Libyan minister withdraws resignation


TRIPOLI: Libyan Interior Minister Fawzi Abdelali said on Tuesday he was withdrawing his resignation announced two days earlier amid criticism over a surge of violence, including destructions of shrines.


“When I submitted my resignation, I thought I would be relieving many people. But it seems that my resignation will further complicate security and I have decided to withdraw it,” Abdelali told a news conference in Tripoli.


Abdelali had resigned on Sunday after coming under fire for the performance of security forces during a surge of violence that has rocked Libya, including attacks by Islamist hardliners on shrines across the country.


“I withdraw my resignation and I am ready to continue my mission,” he added.    Abdelali also slammed what he described as a “ferocious media war” waged against him.


On Sunday an aide told AFP that Abdelali quit “to protest against congressmen criticising the government and to defend the revolutionaries,” referring to former rebels who now form part of the country’s security services.


That same day the newly elected General National Congress, or national assembly, accused the interior ministry’s High Security Committee of being lax or even implicated in the destruction of shrines, including those of Sufis.


The High Security Committee comprises ex-rebels who fought Moamer Kadhafi’s forces last year in the conflict that ended in the dictator’s death last October.


The rebels had taken over security in the country after the fall of Kadhafi’s regime before they were integrated into the ministry of interior’s forces.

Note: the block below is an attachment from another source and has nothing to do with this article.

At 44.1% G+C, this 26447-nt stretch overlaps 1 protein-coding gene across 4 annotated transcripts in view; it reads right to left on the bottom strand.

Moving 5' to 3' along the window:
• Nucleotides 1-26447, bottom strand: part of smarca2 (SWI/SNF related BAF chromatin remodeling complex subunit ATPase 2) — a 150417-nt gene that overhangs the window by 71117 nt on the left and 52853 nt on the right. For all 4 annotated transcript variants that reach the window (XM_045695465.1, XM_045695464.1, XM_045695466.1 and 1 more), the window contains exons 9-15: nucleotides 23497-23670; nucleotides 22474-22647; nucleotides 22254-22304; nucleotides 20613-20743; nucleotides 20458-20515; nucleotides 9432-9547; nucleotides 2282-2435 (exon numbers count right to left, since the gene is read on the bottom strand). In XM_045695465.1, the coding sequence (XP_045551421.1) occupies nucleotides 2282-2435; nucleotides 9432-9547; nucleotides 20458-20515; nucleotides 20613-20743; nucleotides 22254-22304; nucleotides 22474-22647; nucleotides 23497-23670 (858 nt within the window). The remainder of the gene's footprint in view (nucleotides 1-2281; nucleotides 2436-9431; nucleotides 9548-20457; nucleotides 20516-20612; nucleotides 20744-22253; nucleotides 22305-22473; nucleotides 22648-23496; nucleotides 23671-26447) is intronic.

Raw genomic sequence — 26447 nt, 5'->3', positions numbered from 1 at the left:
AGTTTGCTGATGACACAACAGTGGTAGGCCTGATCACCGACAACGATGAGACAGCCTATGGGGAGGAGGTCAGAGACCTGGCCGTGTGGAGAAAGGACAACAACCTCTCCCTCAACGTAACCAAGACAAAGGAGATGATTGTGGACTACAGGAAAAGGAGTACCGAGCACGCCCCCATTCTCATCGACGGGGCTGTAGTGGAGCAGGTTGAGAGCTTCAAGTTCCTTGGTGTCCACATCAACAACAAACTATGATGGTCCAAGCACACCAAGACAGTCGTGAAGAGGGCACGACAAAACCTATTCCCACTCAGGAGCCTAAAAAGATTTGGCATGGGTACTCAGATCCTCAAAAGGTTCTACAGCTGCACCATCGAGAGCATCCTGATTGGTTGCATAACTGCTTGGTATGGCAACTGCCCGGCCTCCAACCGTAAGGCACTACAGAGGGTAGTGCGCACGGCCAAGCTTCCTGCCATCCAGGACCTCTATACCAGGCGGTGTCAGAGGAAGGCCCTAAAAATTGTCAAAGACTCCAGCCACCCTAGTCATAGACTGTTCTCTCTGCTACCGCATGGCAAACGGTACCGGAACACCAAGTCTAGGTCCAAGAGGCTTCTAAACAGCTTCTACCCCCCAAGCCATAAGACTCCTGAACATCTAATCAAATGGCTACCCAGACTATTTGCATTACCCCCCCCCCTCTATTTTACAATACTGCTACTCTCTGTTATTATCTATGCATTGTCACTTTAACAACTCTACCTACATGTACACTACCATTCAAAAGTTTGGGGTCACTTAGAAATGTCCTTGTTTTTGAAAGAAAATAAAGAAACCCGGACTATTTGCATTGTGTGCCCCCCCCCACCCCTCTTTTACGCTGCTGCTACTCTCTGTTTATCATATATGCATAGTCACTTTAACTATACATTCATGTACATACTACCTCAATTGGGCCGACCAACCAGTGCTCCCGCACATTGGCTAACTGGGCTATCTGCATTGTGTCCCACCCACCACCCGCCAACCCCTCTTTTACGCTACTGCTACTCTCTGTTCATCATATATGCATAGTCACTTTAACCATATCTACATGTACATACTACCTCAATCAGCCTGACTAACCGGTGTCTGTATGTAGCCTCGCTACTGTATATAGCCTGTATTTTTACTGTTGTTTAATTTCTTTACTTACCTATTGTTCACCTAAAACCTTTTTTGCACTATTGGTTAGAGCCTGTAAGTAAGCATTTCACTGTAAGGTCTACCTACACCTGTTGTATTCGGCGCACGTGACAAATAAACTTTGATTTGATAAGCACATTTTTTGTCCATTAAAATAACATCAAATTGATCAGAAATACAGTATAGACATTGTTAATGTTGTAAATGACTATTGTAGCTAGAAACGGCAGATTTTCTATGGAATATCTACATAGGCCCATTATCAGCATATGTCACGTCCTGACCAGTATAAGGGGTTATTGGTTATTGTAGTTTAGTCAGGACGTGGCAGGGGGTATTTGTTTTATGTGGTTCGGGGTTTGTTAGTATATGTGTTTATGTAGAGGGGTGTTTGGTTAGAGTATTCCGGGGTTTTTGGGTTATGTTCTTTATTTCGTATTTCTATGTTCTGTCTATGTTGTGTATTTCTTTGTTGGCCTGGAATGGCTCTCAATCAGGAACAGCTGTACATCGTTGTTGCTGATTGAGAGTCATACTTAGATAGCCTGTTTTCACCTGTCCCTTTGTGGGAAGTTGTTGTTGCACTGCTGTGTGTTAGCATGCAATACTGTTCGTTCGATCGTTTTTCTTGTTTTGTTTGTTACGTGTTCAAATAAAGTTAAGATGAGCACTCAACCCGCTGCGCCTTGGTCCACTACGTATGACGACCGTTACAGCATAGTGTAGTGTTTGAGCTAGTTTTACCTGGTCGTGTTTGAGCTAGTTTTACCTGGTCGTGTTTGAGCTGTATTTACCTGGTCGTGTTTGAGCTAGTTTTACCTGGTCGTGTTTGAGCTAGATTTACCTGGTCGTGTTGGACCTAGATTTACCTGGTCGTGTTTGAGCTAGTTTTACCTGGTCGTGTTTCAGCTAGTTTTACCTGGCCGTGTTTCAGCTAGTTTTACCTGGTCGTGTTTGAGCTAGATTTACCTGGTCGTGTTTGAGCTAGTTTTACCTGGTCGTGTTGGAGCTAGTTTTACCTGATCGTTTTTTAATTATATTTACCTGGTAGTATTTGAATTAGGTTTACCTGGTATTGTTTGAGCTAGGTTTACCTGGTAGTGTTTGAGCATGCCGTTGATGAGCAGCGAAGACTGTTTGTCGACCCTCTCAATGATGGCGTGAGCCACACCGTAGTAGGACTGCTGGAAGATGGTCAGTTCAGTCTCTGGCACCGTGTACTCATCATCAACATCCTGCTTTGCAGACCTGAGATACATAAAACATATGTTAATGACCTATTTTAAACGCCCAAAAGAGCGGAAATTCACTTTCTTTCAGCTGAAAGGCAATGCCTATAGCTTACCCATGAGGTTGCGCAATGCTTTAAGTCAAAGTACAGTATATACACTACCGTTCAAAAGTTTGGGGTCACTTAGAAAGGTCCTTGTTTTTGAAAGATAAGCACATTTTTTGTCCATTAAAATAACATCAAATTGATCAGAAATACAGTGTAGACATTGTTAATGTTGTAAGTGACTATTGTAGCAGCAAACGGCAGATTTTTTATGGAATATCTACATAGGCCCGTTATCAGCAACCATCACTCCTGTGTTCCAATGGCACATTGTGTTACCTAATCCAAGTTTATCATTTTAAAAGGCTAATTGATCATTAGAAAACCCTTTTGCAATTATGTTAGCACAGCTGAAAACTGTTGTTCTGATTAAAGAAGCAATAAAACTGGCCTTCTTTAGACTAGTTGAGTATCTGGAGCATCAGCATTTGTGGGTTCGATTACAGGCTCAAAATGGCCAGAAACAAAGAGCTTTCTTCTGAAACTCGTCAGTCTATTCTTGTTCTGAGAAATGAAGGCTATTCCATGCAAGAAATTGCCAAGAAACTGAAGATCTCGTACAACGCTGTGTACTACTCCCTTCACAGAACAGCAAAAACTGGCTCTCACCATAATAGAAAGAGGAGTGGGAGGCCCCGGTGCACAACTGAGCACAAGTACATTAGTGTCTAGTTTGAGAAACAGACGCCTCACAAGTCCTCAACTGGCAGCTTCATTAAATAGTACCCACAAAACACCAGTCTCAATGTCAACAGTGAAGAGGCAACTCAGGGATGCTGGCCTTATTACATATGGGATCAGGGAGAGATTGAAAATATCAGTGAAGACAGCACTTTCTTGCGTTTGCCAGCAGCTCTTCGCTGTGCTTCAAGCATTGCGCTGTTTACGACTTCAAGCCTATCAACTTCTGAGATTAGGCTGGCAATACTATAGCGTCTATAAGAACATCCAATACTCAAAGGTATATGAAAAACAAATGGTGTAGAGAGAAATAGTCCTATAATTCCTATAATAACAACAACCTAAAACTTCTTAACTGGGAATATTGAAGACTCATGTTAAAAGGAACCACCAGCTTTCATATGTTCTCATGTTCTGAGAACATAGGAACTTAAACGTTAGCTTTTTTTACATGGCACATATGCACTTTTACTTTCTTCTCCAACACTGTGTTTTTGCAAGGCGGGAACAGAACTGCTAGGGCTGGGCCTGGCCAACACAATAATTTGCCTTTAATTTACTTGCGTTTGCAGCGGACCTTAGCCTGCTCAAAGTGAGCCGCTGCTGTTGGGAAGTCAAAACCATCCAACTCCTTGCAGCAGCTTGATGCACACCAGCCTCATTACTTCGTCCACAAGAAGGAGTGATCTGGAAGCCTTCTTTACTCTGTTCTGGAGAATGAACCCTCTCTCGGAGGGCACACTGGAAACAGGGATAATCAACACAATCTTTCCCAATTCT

Dozens of people took to the streets of Tripoli on Sunday and Monday to protest the violence, which also included double car bombings in Tripoli that killed two people as Muslims celebrated the feast of Eid al-Fitr a week ago.


Islamist hardliners on Saturday bulldozed part of the mausoleum of Al-Shaab Al-Dahman, close to the centre of the Libyan capital.


The demolition came a day after hardliners blew up the mausoleum of Sheikh Abdessalem al-Asmar in Zliten, 160 kilometres (100 miles) east of the capital.


According to witnesses another mausoleum, that of Sheikh Ahmed al-Zarruq, had been destroyed in the port of Misrata, 200 kilometres (125 miles) east of Tripoli.


Hardline Sunni Islamists are implacably opposed to the veneration of tombs of revered Muslim figures, saying that such devotion should be reserved for God alone.


The Sufi sect, which practises a mystical form of Islam and has played a historic role in the affairs of Libya, has increasingly found itself in conflict with Qatari- and Saudi-trained Salafist preachers who consider it heretical.



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